With the recently unpredictable weather in Montreal, it wasn’t surprising to see grey skies over the Lachine canal this past Tuesday night. The weather has been abnormal for June, so planning an outdoor show, at a makeshift “venue,” for Foster The People may not have been ideal. Alas, while the wind blew and it rained throughout the opening acts, Mark Foster and company stepped onto the stage around 9 o’clock. The rain ceased to fall. Ponchos came off, inflatable sharks were sent into the crowd, and the screams of fangirls were louder than the actual show at some points.
MVRemix actually covered Foster The People’s show in Montreal last year, where they played to a sold out venue of about 700 people. Now, a good couple thousand braved the unpleasant forecast to get a final taste of the band’s tour on the debut Torches – and Foster did not disappoint. Opening up with “Miss You,” they had the crowd behind them from the start with its thunderous percussion lead by Mark Pontius. Lots of flashing lights, statues of caricatures from their album art, paper planes flying everywhere at some point in the set, and a big sun-shaped LED screen where a mascot emerged and blew bubbles – their trippy stage setup is already that of a developed headliner. Mark Foster even seems like a seasoned professionals, running all over the stage with a guitar or mic, sometimes banging on a drum, or sitting down and playing the keys – often all in one song. A bonafide headliner. And why wouldn’t they be just that?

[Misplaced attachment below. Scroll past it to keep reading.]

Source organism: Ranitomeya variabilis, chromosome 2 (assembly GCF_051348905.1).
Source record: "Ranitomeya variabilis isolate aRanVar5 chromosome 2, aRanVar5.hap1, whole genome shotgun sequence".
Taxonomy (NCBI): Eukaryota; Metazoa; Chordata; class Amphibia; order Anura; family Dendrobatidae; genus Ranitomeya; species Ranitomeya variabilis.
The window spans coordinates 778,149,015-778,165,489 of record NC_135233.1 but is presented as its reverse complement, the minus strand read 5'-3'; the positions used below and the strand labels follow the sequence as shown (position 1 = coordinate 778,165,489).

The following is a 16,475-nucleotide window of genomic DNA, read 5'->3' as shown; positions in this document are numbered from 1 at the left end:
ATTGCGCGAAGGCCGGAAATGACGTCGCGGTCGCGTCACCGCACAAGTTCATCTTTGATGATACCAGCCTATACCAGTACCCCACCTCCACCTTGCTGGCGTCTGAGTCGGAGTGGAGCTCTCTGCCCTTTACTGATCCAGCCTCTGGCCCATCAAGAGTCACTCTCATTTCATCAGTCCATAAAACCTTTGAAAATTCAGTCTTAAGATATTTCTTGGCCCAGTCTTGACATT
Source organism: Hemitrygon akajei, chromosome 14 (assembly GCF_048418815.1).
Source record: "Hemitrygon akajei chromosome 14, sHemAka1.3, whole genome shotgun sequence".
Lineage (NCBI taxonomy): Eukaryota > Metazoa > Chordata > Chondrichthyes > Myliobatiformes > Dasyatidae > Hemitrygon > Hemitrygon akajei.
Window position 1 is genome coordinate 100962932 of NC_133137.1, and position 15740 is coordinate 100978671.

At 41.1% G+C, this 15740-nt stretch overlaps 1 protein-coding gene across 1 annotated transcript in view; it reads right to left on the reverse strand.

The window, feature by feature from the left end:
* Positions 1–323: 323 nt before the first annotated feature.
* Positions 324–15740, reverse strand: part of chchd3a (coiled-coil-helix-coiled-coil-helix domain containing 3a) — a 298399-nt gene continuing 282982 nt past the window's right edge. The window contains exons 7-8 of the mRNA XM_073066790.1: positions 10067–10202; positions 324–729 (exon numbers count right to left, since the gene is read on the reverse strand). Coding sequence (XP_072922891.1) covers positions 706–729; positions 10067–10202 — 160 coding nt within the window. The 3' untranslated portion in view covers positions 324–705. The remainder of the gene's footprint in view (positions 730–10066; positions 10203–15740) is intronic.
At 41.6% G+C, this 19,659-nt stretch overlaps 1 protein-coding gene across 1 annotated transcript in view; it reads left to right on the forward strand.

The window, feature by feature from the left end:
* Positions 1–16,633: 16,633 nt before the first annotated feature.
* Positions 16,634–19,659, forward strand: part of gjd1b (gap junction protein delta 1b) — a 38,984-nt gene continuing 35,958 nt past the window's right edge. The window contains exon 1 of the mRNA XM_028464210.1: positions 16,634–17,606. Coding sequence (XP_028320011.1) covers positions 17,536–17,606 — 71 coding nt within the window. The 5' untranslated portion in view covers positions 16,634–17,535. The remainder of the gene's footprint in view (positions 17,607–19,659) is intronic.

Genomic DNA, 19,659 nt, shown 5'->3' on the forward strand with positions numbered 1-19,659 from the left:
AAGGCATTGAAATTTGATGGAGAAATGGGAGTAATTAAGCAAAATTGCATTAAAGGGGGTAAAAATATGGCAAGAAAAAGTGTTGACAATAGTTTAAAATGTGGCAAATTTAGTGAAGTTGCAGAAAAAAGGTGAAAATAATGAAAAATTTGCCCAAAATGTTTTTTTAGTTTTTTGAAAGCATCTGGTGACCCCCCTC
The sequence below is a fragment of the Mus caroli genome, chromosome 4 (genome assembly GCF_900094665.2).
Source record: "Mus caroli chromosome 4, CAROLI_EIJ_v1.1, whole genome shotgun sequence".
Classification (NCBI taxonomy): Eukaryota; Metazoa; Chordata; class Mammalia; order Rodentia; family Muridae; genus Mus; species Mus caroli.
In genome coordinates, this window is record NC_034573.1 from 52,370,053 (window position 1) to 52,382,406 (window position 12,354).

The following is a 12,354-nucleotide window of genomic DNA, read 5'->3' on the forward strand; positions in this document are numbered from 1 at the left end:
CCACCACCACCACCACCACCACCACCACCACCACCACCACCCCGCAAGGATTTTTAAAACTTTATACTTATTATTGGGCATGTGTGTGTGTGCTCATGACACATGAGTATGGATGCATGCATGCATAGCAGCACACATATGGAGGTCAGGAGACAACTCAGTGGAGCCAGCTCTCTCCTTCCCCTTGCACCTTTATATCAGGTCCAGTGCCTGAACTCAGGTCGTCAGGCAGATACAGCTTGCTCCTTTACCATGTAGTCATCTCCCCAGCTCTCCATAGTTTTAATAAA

“I think we’ve played about 280 shows in the past 14 months,” Foster remarked halfway through the set. “This is the last tour on Torches.” That’s one of the negatives: the band has a library of about 15 songs if you count all their bonus tracks – and they played all of them. Seriously. I don’t even have to tell you what specific songs they played. I mean, “Helena Beat” was energetic, “Don’t Stop (Color on the Walls)” was a huge crowd favorite, as well as “Call It What You Want,” and “Pumped Up Kicks” closed out the encore with a huge dance party and inflatable caricatures. Even bonus tracks like “Ruby,” which is a rather slow piano ballad, sounded spectacular. The whole album sounds either identical or better when performed live, and with very limited banter, the setlist was over before you knew it.
No, it wasn’t a sold out show. No, it wasn’t a very long show (running about an hour and twenty minutes). And no, they’re not the best band in the world. However, I can say that I was thoroughly impressed with their spectacle. I’m not a huge Foster The People fan, but it kind of helps that every song on their record seems to be a hit and I consequently know most of the words. I sincerely hope that this electro-alternative rock band isn’t a one album wonder, and they have success for years to come.